5. Planning appropriate sensory activities: sensory input should be a huge part of a baby's life; allowing them to experience textures, colours, smells, and sensations is all part of their development. This doesn’t have to be overcomplicated. But perhaps bringing out a few items with different textures or playing with some edible sand can help to keep a baby stimulated and entertained. Sensory-rich environments can keep babies engaged during awake times. It’s also equally important to consider when to tone these down and have some lower stimulation time to allow for a child to relax ahead of sleep. Consider putting them in a carrier or offering a feed to have some calming sensory contact.

  6. Avoiding overtiredness: babies napping early in the day can often remove the sleep pressure early on in the day, meaning they are less likely to have successful naps later on, which can lead to them having very long periods awake before bedtime, which can be stressful! Earlier bedtime: Sometimes babies genuinely need more sleep in the 24-hour context, and this early nap may be the opportunity for them to do this. Providing more opportunities for sleep overnight may help to rectify this.

Late naps

Late naps can be challenging for both children and parents! When a child has a nap later than what might be biologically ideal for them, it can cause higher levels of fatigue and cortisol. When a child has higher levels of this stress hormone, it can make getting them off to sleep, increasingly challenging and add stress for everyone! Which can become a vicious cycle.


Why this happen:

  • Naturally, busy days with lots of activity can mean that children stay awake for longer A distractible baby who is very engaged with the goings on, which makes sleep less easy A lower sleep needs child. Perhaps your child seems very happy and content during their awake times but naturally sleeps less than their peers for their age in 24 hours. It is possible that they genuinely need less sleep, and the late nap is a reflection of this.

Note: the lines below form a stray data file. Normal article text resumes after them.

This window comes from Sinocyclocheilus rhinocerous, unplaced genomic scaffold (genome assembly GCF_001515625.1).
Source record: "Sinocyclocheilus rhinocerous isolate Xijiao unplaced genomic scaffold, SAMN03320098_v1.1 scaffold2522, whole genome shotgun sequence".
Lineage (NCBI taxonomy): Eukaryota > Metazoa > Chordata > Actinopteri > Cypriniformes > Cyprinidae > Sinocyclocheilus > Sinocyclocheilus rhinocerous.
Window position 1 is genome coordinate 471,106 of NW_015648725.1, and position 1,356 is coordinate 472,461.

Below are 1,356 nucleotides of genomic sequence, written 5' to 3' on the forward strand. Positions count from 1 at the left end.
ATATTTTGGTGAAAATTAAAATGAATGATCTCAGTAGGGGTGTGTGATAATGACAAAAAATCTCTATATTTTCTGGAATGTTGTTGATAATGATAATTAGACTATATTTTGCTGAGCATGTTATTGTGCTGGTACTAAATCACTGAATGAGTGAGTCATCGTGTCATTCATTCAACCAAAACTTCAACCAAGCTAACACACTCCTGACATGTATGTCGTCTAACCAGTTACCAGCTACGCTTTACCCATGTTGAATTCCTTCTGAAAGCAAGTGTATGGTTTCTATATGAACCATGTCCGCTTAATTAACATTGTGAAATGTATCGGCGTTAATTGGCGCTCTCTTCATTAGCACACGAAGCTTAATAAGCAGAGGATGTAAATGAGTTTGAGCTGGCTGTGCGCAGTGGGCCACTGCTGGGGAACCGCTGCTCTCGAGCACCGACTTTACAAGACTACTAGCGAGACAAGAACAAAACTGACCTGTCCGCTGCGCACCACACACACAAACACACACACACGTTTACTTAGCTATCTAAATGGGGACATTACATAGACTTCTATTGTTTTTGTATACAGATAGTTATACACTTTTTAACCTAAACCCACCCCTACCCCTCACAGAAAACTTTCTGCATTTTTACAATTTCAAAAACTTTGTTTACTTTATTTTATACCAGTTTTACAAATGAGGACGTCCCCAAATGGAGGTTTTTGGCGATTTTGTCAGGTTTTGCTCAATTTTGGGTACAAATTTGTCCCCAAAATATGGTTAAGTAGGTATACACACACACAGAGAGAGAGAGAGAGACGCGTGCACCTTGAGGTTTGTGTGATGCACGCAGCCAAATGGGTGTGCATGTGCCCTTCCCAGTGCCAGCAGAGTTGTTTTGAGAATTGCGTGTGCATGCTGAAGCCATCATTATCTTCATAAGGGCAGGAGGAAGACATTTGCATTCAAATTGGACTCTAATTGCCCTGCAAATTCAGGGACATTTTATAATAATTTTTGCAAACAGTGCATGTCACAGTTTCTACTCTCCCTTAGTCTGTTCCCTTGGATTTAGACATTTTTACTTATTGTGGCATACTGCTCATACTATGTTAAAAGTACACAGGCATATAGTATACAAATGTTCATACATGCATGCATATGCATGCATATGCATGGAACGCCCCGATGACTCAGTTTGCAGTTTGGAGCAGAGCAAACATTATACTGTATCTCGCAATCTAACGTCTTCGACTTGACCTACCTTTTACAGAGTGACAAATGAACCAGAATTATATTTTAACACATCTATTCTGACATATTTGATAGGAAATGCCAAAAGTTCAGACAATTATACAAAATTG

• Late wake-up time; some children (believe it or not) lie in in the mornings, giving them a later start to the day; this can have a knock-on impact on their sleep pressure, pushing naps later and creating a bottleneck of sleep later or missing naps completely.

  • They are ready to drop a nap

  • Strict sleep schedules that don’t fit that child’s specific needs can cause sleep to go a bit funky including naps to be much more challenging and later than anticipated. A need for more sensory stimulation and physical activity to help tire them out.


How to support a child with late naps:

  • Learning to read a child’s unique tired cues. It can be really helpful to identify a child’s own cues for tiredness. These can be quite discrete or glaringly obvious, but they can help us respond to sleep as the child's body communicates it.

  • Make sure sleep is age-appropriate, considering if this nap is for the child's benefit or our own?!

  • Be prepared to be flexible with nap timings and locations to enable sleep to happen. Naps may need to happen at a different time or in a different location or in different way. Its okay to vary this and adapt as necessary.

  • Exposure to daylight at appropriate times to help manage circadian rhythm Varied exposure to sensory stimulation and activities.

While early or late naps aren't always a problem, they can disrupt your child's sleep rhythm and lead to challenges like early morning wake-ups or bedtime difficulties. Try slowly implementing some of these tips and monitoring changes. Hitting the sweet spot can take time, but use your child's daytime behaviour as cues to perfect sleep.